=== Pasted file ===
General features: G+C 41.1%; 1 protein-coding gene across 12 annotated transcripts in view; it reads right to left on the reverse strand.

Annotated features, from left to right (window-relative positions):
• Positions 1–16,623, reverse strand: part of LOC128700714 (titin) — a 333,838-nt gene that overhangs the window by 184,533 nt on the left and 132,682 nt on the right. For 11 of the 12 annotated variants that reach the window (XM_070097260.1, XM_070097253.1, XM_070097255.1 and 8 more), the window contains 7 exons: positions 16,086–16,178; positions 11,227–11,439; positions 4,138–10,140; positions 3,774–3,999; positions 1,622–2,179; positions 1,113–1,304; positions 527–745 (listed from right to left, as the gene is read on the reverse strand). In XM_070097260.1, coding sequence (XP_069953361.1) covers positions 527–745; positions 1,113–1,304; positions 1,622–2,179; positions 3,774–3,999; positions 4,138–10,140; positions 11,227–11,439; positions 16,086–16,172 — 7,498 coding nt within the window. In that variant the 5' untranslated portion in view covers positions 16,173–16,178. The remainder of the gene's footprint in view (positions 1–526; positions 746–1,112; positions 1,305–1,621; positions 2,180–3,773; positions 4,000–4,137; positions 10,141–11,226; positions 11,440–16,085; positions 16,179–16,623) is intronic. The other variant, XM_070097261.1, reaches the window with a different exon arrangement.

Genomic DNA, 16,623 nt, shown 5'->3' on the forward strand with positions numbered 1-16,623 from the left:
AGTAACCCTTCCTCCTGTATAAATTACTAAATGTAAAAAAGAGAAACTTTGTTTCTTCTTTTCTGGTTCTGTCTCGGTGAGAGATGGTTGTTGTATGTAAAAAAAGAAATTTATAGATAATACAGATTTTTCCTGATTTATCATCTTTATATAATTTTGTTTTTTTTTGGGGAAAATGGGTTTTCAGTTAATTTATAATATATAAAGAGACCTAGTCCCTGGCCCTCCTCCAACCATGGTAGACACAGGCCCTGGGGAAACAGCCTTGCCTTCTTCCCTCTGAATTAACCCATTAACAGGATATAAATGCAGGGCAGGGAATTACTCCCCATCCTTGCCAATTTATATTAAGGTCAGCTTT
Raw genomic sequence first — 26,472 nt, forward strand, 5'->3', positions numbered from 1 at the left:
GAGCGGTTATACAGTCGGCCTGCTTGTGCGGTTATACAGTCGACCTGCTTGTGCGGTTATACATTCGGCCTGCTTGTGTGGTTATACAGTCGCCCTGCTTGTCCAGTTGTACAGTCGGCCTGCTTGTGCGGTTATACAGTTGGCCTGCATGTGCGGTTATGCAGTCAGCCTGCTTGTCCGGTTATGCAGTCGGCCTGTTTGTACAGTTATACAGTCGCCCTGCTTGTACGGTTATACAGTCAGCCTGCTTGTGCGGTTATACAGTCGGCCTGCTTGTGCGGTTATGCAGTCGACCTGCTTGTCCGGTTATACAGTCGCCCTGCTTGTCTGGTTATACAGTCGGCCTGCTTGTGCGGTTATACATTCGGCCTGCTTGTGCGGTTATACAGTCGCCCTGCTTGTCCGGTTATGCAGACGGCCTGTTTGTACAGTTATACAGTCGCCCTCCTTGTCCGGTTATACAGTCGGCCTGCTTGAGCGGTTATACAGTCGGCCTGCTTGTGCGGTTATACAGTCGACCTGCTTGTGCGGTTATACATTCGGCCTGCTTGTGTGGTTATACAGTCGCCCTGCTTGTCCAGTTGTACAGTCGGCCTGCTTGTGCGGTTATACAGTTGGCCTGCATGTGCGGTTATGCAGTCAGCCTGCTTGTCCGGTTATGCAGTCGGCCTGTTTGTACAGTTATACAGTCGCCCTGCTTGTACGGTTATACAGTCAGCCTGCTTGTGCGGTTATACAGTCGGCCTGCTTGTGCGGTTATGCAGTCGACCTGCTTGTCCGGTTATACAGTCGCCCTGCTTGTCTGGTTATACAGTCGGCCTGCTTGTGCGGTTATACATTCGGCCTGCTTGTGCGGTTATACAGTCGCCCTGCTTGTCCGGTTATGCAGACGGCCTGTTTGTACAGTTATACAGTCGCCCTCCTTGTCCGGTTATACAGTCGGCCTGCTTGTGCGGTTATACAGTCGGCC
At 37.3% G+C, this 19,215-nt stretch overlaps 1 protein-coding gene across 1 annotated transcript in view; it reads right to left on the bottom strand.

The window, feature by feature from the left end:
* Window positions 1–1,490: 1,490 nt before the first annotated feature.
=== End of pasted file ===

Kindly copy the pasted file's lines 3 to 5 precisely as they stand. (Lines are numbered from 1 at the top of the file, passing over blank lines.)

• Positions 1–16,623, reverse strand: part of LOC128700714 (titin) — a 333,838-nt gene that overhangs the window by 184,533 nt on the left and 132,682 nt on the right. For 11 of the 12 annotated variants that reach the window (XM_070097260.1, XM_070097253.1, XM_070097255.1 and 8 more), the window contains 7 exons: positions 16,086–16,178; positions 11,227–11,439; positions 4,138–10,140; positions 3,774–3,999; positions 1,622–2,179; positions 1,113–1,304; positions 527–745 (listed from right to left, as the gene is read on the reverse strand). In XM_070097260.1, coding sequence (XP_069953361.1) covers positions 527–745; positions 1,113–1,304; positions 1,622–2,179; positions 3,774–3,999; positions 4,138–10,140; positions 11,227–11,439; positions 16,086–16,172 — 7,498 coding nt within the window. In that variant the 5' untranslated portion in view covers positions 16,173–16,178. The remainder of the gene's footprint in view (positions 1–526; positions 746–1,112; positions 1,305–1,621; positions 2,180–3,773; positions 4,000–4,137; positions 10,141–11,226; positions 11,440–16,085; positions 16,179–16,623) is intronic. The other variant, XM_070097261.1, reaches the window with a different exon arrangement.

Genomic DNA, 16,623 nt, shown 5'->3' on the forward strand with positions numbered 1-16,623 from the left:
AGTAACCCTTCCTCCTGTATAAATTACTAAATGTAAAAAAGAGAAACTTTGTTTCTTCTTTTCTGGTTCTGTCTCGGTGAGAGATGGTTGTTGTATGTAAAAAAAGAAATTTATAGATAATACAGATTTTTCCTGATTTATCATCTTTATATAATTTTGTTTTTTTTTGGGGAAAATGGGTTTTCAGTTAATTTATAATATATAAAGAGACCTAGTCCCTGGCCCTCCTCCAACCATGGTAGACACAGGCCCTGGGGAAACAGCCTTGCCTTCTTCCCTCTGAATTAACCCATTAACAGGATATAAATGCAGGGCAGGGAATTACTCCCCATCCTTGCCAATTTATATTAAGGTCAGCTTT